Saturday, October 01, 2016
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Divan Singh, Bhai
One of the Martyrs of Jaito Morcha (D. 1924)

Was born around 1874, the son of Sahib Singh of the village of Mahingarval in Hoshiarpur district of the Punjab. As he grew up, he joined government service in the railways and was an assistant engineer when he resigned in protest against the deposition by the British of Maharaja Ripudaman Singh, ruler of the princely state of Nabha, in July 1923, and became an activist in the Akali movement for the reformation of the management of Sikh shrines.

As the Shiromani Gurdwara Parbandhak Committee was outlawed by government in October 1923, Divan Singh was appointed chairman of the district committee for the management of gurdwaras in Hoshiarpur district. When the Akalis decided to lead 500-strong shahidi jathas, bands of volunteers vowed to win martyrdom, to Jaito where a Sikh religious ceremony had been intruded upon by police in February 1924, Divan Singh offered himself as a volunteer, but the Shiromani Committee turned down his request.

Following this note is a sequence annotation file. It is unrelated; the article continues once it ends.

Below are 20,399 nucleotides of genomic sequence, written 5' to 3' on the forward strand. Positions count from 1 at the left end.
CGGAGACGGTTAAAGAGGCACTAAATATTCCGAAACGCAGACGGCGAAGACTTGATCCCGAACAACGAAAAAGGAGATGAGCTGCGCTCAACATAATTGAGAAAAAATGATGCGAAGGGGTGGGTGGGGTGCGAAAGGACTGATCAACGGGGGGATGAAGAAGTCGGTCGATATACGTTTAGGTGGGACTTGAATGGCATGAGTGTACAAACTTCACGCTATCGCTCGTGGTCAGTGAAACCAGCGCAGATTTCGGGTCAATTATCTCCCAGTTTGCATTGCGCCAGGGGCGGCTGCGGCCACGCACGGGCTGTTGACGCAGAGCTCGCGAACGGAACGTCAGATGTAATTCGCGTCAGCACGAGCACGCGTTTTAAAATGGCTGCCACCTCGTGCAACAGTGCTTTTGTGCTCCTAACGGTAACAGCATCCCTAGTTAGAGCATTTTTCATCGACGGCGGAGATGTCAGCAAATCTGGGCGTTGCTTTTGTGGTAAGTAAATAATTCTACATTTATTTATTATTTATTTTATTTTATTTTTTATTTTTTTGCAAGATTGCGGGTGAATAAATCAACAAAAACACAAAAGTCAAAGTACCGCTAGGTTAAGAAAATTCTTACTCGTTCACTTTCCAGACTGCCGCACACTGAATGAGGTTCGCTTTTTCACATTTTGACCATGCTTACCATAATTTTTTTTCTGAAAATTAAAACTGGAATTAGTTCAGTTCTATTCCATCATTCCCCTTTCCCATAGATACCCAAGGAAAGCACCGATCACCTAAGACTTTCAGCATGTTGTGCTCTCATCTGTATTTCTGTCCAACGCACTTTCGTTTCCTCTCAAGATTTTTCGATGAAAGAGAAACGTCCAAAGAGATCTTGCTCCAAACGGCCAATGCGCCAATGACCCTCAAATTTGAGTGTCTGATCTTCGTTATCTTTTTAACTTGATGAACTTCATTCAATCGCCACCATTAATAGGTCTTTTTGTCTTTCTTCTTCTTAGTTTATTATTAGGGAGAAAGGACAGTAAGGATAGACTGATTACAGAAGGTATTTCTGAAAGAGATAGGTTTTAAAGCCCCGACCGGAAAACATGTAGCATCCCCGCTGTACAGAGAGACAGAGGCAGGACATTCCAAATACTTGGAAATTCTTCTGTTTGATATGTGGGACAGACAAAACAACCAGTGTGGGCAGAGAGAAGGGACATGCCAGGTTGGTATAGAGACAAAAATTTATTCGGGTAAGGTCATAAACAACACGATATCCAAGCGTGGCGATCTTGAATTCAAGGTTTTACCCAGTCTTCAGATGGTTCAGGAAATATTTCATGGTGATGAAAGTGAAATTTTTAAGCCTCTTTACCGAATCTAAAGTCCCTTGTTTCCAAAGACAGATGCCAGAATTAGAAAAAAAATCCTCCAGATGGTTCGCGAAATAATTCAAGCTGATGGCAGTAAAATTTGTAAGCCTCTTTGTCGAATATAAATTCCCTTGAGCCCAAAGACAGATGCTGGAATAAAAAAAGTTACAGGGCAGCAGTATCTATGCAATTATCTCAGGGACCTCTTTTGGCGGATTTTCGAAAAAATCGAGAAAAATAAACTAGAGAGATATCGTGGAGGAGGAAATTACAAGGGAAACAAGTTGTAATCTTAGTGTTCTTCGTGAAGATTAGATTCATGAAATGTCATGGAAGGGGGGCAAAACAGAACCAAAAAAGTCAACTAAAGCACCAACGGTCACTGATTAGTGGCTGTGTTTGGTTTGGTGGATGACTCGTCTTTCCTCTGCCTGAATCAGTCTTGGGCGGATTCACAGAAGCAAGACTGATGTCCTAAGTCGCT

The first shahidi jathi left Amritsar on 9 February 1924. Its progress on foot through the countryside caused much excitement. Divan Singh could not restrain himself and he caught up with the Jatha at Bargari, its last halting-point before reaching Jaito on 21 February 1924.

He was,marching in line with the standard-bearers ahead of the Jatha when the waiting contingent of the Nabha State army opened fire on them. Divan Singh was hit by a bullet in the head and died on the spot near Tibbi Sahib, a sandy hillock, about a furlong short of the destination, Gurdwara Gangsar Sahib

Source: TheSikhEncyclopedia.Com

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The etymology of the term 'gurdwara' is from the words 'Gur (ਗੁਰ)' (a reference to the Sikh Gurus) and 'Dwara (ਦੁਆਰਾ)' (gateway in Gurmukhi), together meaning 'the gateway through which the Guru could be reached'. Thereafter, all Sikh places of worship came to be known as gurdwaras.
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